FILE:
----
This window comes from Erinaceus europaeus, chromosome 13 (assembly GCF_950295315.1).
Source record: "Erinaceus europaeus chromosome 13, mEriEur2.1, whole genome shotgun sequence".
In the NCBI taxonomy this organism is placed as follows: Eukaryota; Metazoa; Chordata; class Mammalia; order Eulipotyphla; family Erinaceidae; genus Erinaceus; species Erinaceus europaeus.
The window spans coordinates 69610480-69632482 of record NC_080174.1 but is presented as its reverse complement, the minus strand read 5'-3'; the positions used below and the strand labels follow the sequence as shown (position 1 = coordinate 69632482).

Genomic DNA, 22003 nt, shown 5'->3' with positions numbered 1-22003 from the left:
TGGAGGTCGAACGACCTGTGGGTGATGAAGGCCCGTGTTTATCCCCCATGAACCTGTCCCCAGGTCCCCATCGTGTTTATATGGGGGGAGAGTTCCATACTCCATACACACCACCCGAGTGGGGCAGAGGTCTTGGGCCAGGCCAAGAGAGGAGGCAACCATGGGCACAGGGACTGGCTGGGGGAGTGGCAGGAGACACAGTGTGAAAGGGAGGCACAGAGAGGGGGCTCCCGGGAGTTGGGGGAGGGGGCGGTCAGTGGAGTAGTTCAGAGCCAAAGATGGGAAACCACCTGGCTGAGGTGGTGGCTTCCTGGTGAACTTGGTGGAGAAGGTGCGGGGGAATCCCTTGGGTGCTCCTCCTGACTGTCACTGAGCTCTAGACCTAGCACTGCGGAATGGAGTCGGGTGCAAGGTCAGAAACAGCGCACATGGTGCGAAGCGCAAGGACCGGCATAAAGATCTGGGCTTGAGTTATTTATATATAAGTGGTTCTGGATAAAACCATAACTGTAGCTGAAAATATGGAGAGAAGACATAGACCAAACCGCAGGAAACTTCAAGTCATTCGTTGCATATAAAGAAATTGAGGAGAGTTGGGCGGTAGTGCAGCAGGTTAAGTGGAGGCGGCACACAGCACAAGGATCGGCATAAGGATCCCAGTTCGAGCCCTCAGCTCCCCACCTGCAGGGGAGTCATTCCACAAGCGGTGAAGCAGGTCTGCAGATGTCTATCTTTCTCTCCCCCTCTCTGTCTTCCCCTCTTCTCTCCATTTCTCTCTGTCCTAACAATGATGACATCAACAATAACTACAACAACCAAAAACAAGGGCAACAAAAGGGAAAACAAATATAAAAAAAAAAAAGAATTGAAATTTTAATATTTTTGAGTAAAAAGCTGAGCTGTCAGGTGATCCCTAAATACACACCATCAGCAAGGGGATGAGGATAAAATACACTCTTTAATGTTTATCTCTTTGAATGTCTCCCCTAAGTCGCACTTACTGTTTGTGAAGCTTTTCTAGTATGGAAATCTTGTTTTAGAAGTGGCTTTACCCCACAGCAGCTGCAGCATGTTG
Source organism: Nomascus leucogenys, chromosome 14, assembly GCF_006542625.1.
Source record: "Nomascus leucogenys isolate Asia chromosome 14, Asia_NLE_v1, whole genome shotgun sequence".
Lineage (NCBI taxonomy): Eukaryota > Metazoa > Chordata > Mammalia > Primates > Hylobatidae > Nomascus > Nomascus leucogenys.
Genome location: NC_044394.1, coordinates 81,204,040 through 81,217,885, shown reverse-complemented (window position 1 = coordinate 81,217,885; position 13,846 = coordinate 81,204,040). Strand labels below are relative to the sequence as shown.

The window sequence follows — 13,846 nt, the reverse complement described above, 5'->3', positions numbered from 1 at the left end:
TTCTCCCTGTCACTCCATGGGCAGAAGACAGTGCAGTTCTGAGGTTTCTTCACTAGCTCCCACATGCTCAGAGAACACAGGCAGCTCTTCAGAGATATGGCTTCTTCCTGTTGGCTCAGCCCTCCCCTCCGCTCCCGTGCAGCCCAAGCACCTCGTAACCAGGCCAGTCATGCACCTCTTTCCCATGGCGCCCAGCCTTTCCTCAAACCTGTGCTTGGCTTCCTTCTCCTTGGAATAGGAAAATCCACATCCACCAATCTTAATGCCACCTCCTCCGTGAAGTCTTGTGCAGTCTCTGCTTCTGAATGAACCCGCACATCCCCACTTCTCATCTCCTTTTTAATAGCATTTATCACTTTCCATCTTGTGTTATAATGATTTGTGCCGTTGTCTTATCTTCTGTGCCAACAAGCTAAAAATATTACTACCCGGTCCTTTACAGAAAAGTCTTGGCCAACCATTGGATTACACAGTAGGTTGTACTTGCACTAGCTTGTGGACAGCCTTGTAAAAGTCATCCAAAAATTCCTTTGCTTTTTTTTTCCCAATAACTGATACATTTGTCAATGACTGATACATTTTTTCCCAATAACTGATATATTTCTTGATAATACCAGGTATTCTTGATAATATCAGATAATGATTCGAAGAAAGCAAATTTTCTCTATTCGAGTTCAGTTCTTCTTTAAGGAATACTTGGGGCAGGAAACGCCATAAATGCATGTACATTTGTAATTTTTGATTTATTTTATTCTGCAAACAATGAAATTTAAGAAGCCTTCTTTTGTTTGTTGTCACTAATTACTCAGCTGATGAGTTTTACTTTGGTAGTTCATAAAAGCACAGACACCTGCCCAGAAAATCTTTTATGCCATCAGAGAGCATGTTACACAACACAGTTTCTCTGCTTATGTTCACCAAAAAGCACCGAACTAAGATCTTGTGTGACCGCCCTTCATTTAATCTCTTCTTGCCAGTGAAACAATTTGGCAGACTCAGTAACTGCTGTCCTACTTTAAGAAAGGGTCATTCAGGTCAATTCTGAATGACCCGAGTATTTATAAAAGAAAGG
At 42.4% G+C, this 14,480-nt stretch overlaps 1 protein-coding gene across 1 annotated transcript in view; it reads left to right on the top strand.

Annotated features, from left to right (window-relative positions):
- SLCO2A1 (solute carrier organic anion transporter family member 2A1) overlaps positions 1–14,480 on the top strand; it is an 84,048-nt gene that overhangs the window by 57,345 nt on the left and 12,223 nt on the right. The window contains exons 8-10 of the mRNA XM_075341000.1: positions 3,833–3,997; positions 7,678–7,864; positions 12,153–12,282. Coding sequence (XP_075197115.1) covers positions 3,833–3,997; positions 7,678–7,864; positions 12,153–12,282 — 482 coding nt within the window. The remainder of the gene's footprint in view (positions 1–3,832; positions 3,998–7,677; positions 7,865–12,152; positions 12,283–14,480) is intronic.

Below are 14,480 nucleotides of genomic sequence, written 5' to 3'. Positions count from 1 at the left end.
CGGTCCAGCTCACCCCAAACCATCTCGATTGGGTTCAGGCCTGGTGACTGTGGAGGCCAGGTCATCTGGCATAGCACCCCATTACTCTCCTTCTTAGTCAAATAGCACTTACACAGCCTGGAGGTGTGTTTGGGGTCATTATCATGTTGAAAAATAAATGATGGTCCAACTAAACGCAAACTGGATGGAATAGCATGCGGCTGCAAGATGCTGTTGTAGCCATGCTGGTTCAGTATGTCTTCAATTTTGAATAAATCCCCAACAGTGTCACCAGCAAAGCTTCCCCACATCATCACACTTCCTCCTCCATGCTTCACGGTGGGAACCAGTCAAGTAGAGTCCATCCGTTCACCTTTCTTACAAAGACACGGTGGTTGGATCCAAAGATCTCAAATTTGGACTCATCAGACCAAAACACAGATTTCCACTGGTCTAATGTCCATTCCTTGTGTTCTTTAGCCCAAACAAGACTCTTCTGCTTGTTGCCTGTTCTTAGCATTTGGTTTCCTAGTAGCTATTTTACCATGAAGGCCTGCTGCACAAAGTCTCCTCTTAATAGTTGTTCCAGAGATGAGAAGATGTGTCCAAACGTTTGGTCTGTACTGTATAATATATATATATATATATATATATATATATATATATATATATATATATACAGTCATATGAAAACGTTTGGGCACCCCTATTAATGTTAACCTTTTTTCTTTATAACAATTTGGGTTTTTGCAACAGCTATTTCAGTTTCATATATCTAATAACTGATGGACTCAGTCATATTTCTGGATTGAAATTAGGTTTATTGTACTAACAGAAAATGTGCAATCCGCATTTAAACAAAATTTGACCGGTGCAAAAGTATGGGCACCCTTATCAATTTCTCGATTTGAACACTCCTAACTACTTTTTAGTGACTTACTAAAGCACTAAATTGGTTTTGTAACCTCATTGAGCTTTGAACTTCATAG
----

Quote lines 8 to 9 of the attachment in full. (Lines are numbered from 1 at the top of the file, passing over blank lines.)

Source record: "Nomascus leucogenys isolate Asia chromosome 14, Asia_NLE_v1, whole genome shotgun sequence".
Lineage (NCBI taxonomy): Eukaryota > Metazoa > Chordata > Mammalia > Primates > Hylobatidae > Nomascus > Nomascus leucogenys.